My friend and I just got into a steaming argument about the Kills. He claims it’s just outright theft, that the Kills should apologize to the surviving members of the Velvet Underground and Patti Smith, then take their scratchy guitar anxiety and boy-girl incantation and go home to Mama.
He has a valid point. The Kills have sprung from the current New Wave of New Wave, with Gun Club, Television, Captain Beefheart and X also casting their long shadows. If you’re gonna be snide about it, it’s one long bluesy reworking of “Black Angel Death Song.”
But it’s a prowling, druggy bitch of an album, soaked in sweat and ugly emotion, more of that newfangled “blunk” combo of blues and punk rock that the White Stripes have copyrighted somewhere, but nastier, harsher. Where the White Stripes feature god and redemption in equal doses to balance out the pain, the Kills offer lust and distrust in equal doses. The repetitive blues format really suits this kind of chaotic energy, full of superstitious rage and its own evil charm.
There is no innocence to be lost here; like a coke crash, it’s all paranoia and bad, amplified truth. When the chicks VV and Hotel sing “don’t you leave me here/ get my name stitched on your lips so you don’t get hitched,” through ghostly reverb, the love song has just been abandoned for something more brutal, less sentimental. After the chorus of “Fuck the People,” the next song delivers “It’s the monkey on my back/ makes me talk like that,” and that’s about as close to redemption and forgiveness as it gets.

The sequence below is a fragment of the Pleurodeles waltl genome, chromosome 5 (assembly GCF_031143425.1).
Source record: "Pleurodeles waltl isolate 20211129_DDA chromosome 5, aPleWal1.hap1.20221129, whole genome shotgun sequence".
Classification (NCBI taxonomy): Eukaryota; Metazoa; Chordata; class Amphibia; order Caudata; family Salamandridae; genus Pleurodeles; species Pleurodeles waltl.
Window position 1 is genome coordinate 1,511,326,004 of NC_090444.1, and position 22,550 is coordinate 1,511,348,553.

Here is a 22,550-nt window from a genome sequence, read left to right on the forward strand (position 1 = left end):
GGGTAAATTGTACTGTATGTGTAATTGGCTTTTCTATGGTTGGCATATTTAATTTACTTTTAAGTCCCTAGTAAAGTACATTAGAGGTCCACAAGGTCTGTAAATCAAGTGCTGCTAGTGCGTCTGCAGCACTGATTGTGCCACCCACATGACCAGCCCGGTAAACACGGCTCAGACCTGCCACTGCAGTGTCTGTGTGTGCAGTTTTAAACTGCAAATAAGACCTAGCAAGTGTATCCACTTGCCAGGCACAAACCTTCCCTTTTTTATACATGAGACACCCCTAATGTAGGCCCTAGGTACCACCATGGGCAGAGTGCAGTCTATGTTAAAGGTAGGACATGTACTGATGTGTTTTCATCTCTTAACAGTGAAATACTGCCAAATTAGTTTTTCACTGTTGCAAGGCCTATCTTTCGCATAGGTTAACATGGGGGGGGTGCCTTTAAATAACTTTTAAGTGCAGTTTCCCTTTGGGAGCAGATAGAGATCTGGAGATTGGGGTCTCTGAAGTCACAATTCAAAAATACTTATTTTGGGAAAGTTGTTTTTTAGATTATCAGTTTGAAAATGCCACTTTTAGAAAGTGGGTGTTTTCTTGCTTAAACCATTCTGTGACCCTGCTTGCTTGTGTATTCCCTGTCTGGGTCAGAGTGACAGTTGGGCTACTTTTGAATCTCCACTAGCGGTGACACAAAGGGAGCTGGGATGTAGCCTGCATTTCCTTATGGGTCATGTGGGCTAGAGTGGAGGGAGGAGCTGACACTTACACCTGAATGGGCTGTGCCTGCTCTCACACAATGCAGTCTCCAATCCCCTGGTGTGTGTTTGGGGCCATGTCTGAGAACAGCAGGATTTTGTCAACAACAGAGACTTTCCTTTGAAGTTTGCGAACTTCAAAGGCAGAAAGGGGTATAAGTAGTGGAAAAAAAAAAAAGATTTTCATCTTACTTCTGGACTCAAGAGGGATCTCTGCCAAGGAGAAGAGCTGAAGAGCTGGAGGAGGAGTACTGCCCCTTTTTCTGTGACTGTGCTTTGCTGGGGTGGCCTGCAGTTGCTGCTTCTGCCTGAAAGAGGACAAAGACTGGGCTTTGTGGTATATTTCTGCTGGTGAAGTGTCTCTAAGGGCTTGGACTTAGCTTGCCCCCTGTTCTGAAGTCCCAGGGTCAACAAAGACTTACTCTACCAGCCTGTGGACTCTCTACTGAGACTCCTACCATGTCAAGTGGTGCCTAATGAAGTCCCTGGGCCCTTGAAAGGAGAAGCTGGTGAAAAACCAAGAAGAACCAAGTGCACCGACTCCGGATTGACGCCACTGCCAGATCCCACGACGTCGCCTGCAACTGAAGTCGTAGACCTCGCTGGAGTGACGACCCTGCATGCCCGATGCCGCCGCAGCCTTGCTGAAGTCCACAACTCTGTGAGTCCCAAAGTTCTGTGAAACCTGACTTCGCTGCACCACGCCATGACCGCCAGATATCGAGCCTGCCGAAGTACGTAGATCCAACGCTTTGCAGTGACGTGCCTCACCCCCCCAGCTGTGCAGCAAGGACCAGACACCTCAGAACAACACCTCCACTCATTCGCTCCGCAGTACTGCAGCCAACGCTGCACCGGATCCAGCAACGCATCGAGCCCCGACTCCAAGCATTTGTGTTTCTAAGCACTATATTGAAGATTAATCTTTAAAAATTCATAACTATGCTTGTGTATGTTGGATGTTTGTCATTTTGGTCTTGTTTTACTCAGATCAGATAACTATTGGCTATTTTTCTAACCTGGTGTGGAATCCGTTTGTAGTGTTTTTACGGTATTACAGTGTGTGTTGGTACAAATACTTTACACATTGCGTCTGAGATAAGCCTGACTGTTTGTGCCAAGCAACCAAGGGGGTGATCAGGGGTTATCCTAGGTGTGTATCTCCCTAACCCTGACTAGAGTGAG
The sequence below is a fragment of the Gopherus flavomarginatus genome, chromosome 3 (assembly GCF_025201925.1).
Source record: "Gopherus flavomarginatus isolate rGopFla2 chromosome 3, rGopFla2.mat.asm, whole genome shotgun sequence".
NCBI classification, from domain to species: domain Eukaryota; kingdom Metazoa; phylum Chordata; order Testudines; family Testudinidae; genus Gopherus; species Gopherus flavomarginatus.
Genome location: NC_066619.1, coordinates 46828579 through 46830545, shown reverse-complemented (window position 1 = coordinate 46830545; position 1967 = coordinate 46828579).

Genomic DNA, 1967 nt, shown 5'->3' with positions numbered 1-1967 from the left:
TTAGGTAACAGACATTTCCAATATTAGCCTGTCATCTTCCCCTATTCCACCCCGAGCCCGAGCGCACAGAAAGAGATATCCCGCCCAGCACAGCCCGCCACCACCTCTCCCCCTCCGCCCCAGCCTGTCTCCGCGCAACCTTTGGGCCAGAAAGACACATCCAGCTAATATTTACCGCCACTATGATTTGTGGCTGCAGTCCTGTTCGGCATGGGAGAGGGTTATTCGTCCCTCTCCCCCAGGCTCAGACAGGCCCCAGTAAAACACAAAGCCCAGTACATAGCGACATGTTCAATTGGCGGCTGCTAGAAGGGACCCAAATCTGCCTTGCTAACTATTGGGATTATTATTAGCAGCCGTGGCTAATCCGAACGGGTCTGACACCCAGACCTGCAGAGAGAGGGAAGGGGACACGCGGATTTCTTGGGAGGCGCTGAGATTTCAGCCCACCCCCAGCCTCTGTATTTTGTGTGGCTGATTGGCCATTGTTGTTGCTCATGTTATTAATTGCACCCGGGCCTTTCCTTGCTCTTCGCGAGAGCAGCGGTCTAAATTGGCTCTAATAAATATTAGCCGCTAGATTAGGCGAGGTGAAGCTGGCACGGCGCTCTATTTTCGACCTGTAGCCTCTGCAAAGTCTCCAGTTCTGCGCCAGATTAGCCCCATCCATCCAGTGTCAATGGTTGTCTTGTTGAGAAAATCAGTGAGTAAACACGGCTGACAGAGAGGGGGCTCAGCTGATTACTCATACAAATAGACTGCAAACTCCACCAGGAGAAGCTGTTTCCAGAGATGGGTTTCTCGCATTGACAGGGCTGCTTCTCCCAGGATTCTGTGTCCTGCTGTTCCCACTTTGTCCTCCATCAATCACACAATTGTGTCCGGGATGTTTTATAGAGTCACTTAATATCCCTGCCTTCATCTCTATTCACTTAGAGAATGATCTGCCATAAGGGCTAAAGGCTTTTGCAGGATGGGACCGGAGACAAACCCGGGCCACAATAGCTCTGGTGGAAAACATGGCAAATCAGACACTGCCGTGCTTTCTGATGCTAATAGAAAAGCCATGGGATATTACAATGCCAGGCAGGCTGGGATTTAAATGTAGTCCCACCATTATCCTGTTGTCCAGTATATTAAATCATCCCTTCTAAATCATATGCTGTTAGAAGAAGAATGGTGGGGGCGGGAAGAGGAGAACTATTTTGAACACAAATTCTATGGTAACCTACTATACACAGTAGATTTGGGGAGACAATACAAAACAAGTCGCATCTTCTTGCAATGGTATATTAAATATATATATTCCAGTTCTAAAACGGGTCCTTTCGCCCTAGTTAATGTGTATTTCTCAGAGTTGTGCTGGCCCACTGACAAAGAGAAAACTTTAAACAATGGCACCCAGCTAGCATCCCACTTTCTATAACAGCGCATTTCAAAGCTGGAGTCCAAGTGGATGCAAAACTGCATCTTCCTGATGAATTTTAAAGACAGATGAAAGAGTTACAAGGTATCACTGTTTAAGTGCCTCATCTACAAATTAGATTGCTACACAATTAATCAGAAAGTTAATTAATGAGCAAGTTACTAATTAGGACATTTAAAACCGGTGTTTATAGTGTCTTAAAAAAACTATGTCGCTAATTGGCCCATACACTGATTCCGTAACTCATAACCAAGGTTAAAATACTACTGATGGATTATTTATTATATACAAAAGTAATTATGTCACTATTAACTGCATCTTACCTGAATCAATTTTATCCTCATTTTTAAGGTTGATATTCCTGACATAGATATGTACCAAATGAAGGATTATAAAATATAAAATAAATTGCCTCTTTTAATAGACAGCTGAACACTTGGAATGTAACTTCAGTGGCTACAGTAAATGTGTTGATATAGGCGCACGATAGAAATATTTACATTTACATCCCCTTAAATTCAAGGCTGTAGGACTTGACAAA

Heavy investment in blues mythology by way of punk rock — or visa versa — grants anonymity for this US/ UK case of the mean reds. VV is so called because she chooses, Hotel, because she likes hotels. Instead of working like a cheap stunt, the phony monikers serve the disc. The record’s snake-belly anger doesn’t live in the details; rather, details make it personal, and this is the archetypal comedown record.
Here’s the bottom line. If you like twisted rock music and don’t already own The Velvet Underground & Nico or any of the early Patti Smith albums, you should probably go down to the record store and fork over for those right now. If you did fork out for them and you love them, then get the Kills — it’s a winner. Unless you’re going through a “they don’t make bands as good as they used to” phase, in which case you should keep your goddamn money, because the Kills won’t deliver the rush you’re looking for — because they can’t. There’s no cure for the jaded ear.
Shireen Liane writes about music for Metro Times. E-mail firstname.lastname@example.org.